Welcome to Parliament: A Job With No Description

November 30, 2010
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Welcome to Parliament: A Job With No Description
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What is the experience of MPs when they first arrive on the steps of Parliament Hill in Ottawa? This report, the second installment in the Samara Centre’s four-part series sharing the stories and advice of 65 former Parliamentarians, explores their personal reflections on their days on the job on Parliament Hill. We found a real difference in opinion amongst MPs in their understanding of their role and purpose as Parliamentarians. 

We found five key archetypes amongst parliamentarians: philosophers, geographers, partisans, service providers and none-of-the-abovers. Philosophers had strong beliefs about their moral responsibility to their constituents, to their own code, or to finding a balance between the two. Geographers understood their job to be a negotiation between local and national interests, while partisans emphasized their responsibility to their political party. Service providers defined their job as a balance between developing policies contrasted with more direct service to constituents. Finally, there were MPs who interpreted the role in more personal ways. Some described their role as bringing an aspect of new representation—such as one’s ethnic identity—into politics. Others viewed it as a call to service or an opportunity “to make a difference” (interpreted in various ways).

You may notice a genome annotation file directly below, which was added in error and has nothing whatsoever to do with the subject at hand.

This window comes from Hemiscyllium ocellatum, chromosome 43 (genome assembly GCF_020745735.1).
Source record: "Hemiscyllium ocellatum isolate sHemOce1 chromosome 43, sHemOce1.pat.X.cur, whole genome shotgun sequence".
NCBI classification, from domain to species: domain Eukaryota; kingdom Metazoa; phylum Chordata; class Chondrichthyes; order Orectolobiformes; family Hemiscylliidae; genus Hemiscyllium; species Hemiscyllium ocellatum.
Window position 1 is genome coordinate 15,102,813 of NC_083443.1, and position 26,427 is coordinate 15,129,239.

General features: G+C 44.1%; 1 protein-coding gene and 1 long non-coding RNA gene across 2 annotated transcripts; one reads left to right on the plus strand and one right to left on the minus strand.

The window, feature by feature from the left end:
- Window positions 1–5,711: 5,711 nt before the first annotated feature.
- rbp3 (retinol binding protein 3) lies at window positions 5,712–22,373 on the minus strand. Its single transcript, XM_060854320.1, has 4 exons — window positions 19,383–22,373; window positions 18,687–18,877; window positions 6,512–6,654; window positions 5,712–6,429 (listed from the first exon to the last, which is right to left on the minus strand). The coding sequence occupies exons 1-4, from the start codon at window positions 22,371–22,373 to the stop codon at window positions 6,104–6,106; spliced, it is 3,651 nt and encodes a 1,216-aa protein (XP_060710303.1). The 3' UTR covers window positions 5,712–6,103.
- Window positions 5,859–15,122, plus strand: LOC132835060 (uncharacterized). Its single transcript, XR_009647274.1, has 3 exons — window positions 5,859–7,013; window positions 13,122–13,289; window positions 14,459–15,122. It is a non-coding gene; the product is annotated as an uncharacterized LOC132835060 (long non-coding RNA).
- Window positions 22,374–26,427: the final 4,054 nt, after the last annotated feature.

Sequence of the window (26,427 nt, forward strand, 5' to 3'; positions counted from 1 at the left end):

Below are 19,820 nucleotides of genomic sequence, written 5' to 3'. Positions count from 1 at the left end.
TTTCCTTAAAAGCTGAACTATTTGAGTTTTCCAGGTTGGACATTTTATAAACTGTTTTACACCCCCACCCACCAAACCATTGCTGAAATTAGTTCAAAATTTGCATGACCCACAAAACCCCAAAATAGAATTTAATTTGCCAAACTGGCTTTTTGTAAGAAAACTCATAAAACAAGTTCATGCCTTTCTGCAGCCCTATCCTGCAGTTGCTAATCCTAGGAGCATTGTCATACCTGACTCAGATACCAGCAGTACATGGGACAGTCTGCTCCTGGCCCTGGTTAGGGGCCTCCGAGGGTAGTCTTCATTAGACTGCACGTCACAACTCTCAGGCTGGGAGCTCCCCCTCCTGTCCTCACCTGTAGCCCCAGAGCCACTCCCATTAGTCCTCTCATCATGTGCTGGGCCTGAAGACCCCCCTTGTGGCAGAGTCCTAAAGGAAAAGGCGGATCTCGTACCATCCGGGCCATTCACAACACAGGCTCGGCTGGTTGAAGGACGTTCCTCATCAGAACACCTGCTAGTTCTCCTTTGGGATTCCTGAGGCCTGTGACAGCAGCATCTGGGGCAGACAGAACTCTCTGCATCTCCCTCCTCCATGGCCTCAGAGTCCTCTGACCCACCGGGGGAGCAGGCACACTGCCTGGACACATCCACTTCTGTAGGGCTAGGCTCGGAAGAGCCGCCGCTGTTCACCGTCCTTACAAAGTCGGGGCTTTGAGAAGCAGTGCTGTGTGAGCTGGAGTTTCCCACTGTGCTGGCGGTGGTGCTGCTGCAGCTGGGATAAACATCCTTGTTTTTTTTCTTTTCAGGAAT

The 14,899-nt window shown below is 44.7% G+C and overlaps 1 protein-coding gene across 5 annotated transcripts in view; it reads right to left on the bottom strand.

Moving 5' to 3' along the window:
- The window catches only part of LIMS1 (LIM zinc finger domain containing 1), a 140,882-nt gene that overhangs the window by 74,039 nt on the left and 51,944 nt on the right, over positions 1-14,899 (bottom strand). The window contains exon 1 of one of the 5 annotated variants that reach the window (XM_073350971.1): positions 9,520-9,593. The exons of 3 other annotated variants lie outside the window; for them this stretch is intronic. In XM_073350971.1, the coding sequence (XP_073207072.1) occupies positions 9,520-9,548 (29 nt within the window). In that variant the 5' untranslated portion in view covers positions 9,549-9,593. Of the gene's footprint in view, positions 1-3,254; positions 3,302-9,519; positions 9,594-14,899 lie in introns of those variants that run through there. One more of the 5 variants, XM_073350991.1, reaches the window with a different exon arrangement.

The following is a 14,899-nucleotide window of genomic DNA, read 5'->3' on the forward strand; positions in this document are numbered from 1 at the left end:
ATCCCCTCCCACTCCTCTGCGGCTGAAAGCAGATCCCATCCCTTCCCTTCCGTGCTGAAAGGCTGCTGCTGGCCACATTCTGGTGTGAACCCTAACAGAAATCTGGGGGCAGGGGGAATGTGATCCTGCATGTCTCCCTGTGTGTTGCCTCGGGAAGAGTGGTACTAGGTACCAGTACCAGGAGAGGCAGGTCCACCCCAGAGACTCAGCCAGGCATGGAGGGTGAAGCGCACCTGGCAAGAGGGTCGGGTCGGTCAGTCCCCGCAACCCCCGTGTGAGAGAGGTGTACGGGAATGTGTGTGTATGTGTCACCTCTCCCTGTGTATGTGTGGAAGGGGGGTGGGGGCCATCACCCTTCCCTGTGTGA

In addition to a lack of shared understanding around their new role, many MPs felt unprepared for their positions and lacked formal training or orientation. To make matters worse, committee appointments were often misaligned with the interests and expertise of the MPs appointed to them. We should ask ourselves whether we can improve on the way in which newly elected Parliamentarians are prepared for their positions. Should we consider a longer transition period where, at a minimum, there is a proper introduction to Parliament, including an overview of the rules and expectations of a Parliamentarian?

The lack of precision and limited orientation for the job leads to a massive learning curve for new MPs. We need to discuss and consider more closely the role of an MP. Should there be a job description? If so, how do we decide what it should include? And who should decide? We should reflect carefully about how we can set up new MPs for success so they can hit the ground running when they enter the House of Commons.

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